Church of England Diocese of Leicester Billesdon cum Goadby and Rolleston

Sermon 2nd May 2021 by Andrea Grindley (Reader)

2 May 2021, noon
<h1><span style="font-family: &quot;Open Sans&quot;, Arial, sans-serif; font-size: 1rem;">I have chosen to reflect on the passage from Acts, chapter 8 verses 26-40, as I have to admit it had barely registered with me in the past. When you read it, sandwiched between two seismic events in the Christian church, i.e. the stoning of Stephen, and Saul’s conversion on the road to Damascus, it is perhaps not surprising it does not attract so much attention.</span>
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On the face of it, the story is not, shall we say, in the same league, so I found myself wondering what Luke found so important about this event....to merit its inclusion.

Throughout Acts, Luke places heavy emphasis on the presence and appearance of the Holy Spirit. He also focuses on recording the development of the early church and the occurrences encountered by the evangelists - all emanating from the need to “spread the word”. Both of these elements feature strongly in this passage which, from that perspective, starts to give it greater importance.

Following Stephen’s death, the first Christian martyr, persecution escalated in Jerusalem and the evangelists scattered, Philip, one of the seven new evangelists appointed by the apostles went to Samaria where he preached, healed the sick and baptised believers.

We are told that one day an angel, often used as a manifestation for the Holy Spirit, appeared and told him to go south on the desert road towards Gaza. This was rather strange as it was a deserted desert road with little traffic, however, Philip’s faith was sound and he did as he was told and came across the Ethiopian eunuch riding in his chariot with his entourage. He was reading (or being read to) aloud from the book of Isaiah. Apparently this was fairly commonplace, perhaps the equivalent of listening to Songs of Praise to pass the time on a long journey!

The angel directed him to approach the chariot and engage its occupant, the eunuch was a very high ranking government official and immediately invited Philip to join him and help him understand the passage from which he was reading. Somewhat surprisingly, rather than wanting the actual meaning of the passage explained, what the eunuch particularly wanted to know was “whether, in the passage, the author was referring to himself or someone else?”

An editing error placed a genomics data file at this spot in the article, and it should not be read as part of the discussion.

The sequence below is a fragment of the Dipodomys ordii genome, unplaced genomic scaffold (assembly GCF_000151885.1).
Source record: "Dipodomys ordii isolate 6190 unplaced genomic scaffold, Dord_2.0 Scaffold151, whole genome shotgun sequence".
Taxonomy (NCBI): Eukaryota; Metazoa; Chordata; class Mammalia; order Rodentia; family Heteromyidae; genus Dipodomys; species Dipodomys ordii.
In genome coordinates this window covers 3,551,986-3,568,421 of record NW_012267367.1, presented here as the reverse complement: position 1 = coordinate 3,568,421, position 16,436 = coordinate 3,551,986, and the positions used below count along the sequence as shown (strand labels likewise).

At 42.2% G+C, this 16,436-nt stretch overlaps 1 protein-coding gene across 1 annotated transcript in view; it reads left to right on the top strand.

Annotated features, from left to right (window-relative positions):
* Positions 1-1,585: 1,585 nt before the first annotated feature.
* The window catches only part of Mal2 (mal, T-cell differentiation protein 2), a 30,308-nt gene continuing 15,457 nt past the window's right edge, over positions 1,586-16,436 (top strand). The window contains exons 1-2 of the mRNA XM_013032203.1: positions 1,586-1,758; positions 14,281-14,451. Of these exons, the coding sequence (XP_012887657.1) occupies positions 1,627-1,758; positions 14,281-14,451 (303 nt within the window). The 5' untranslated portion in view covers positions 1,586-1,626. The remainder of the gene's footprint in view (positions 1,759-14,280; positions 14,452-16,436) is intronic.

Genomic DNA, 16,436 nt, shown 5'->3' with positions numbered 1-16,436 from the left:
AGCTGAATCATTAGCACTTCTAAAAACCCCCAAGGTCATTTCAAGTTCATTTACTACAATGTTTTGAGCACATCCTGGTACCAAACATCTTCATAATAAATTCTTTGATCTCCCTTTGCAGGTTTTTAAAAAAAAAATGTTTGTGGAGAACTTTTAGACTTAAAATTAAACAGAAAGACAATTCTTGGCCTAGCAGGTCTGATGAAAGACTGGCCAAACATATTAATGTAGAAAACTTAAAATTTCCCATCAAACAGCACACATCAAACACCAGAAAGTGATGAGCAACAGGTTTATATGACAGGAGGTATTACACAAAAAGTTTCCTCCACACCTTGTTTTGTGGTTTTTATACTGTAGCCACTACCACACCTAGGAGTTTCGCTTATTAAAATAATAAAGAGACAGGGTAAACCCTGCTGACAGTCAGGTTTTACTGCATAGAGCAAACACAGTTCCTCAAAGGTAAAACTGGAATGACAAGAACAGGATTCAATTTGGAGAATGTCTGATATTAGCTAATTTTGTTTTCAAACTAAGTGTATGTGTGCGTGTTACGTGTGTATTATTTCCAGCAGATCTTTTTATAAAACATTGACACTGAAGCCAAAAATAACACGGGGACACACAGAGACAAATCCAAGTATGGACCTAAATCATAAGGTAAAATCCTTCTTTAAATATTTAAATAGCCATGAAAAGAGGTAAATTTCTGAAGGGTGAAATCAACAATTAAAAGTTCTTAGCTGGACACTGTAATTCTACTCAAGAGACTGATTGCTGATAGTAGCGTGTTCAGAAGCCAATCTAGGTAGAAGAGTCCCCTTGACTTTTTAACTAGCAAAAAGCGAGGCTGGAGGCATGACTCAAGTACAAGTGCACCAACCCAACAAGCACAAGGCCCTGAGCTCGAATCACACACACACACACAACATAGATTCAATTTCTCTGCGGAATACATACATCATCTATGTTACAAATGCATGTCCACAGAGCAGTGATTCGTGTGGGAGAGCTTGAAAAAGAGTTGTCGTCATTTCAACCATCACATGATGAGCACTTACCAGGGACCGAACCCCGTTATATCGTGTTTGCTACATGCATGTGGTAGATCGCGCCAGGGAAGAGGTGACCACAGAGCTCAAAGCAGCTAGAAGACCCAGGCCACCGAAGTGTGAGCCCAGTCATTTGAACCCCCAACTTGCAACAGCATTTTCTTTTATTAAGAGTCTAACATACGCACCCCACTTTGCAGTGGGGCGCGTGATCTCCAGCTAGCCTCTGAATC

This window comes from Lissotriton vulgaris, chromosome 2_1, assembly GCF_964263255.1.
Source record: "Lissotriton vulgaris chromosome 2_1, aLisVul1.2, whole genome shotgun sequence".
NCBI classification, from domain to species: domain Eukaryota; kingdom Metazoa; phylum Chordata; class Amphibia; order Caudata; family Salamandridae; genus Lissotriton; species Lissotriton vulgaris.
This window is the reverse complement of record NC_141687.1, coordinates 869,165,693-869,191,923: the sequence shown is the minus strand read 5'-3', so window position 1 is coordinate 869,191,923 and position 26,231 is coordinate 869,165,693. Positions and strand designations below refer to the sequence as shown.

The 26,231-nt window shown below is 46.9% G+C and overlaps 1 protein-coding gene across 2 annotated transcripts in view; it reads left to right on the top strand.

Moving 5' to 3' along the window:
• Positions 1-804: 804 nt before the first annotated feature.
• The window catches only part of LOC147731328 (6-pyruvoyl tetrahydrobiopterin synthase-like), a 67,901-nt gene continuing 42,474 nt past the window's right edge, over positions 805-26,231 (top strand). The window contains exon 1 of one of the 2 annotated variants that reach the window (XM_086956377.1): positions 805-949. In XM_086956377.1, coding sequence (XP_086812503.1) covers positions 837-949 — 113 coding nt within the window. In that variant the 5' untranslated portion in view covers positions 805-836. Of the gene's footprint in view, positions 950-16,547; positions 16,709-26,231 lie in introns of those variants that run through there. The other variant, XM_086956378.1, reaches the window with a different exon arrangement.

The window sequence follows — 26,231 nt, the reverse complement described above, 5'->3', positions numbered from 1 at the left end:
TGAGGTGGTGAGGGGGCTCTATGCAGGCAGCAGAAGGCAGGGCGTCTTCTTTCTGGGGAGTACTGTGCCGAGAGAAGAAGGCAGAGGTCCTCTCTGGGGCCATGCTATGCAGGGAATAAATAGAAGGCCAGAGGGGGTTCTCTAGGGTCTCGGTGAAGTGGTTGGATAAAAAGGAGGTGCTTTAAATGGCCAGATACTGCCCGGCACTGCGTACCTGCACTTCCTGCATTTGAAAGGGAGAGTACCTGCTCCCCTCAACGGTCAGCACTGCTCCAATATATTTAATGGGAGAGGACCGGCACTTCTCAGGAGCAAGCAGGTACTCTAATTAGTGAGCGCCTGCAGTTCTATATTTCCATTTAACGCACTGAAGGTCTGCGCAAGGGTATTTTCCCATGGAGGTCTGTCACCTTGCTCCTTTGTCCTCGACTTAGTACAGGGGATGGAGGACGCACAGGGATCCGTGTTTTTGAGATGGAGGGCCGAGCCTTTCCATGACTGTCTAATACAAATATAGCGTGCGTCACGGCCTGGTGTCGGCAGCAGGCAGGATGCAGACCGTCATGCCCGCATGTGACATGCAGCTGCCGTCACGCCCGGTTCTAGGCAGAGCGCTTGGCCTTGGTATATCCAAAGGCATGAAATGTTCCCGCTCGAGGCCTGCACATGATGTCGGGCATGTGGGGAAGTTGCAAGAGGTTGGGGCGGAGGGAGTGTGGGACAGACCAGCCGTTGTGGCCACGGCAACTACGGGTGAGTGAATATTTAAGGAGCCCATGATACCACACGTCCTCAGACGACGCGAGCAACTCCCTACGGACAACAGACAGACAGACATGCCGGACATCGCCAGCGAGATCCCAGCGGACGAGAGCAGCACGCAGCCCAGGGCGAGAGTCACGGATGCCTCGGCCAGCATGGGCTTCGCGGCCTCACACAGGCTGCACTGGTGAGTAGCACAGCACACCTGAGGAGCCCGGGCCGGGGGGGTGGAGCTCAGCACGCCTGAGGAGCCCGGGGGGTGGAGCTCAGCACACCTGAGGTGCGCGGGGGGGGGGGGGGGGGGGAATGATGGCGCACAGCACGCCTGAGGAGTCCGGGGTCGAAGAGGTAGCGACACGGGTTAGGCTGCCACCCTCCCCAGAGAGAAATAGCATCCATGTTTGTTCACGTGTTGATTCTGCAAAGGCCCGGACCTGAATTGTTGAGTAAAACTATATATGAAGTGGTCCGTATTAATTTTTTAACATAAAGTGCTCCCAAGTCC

Philip immediately took the opportunity to tell the eunuch that even though Isaiah was written approximately 700 years before Christ, the passage related to the character of Jesus and referred to the way in which he would suffer and die for our sins. Philip was so inspirational about Jesus being the Messiah that when they came to a stream, the Ethiopian asked to be baptised.

Now this to me is where the amazing moment comes in the story, and every translation I have read says the same, basically, as they are coming out of the water, Philip “vanishes” and for want of a better word is teleported by the Holy Spirit reappearing in a town some 30 miles away. We are used to bible references about God communicating through angels and Jesus performing even life giving miracles, but this story reflects a new dawn in that it is an example of God’s power beginning to be seen at work through an ordinary person.

So in this one passage we have the Holy Spirit visibly working through the evangelists and the beginnings of a dramatic shift of preaching from the Jews in Jerusalem to Judea and Samaria and further parts of the world. Put these two facts together and the story becomes really quite significant, we see the beginnings of the development of the early church and the extraordinary occurrences which God used to demonstrate His presence and support it’s development.

We are told the eunuch became an evangelist and Ethiopia was one of the earliest countries to become Christian, our Gospel reading, John 15:1-8, talks of Vine, Branches and fruit, here is a perfect example of Christ the vine, Philip the branch and the Ethiopian official the fruit.

So where does that take us today? What will we take home from this account?

The Ethiopian was already open to the scriptures so that he was able to hear the message of Jesus through Phillip. Philip also was primed by the Holy Spirit to be able to preach the gospel, his faith brought him to a remote but exact place to encounter the Ethiopian, to be ready for the conversation and to baptise him. God had prepared them both for their part in hearing and believing in Jesus Christ. This echoes Paul’s writing in 2 Corinthians chapter 2 verse 10

“for we are God’s handiwork, created in Christ Jesus to do good works which God prepared in advance for us to do”.

In other words, it is there, if we have the faith and look hard enough within ourselves we have got the skills to work in Christ’s name.

I have often heard people say “how can a good God allow suffering in the world?“ and someone else might add “if only someone would explain that”.

We can be the ‘passer-by’, looking on but not approaching, not having the courage or commitment to get involved or we can be like Phillip having confidence in the faith that God is guiding us to do the right thing. Amen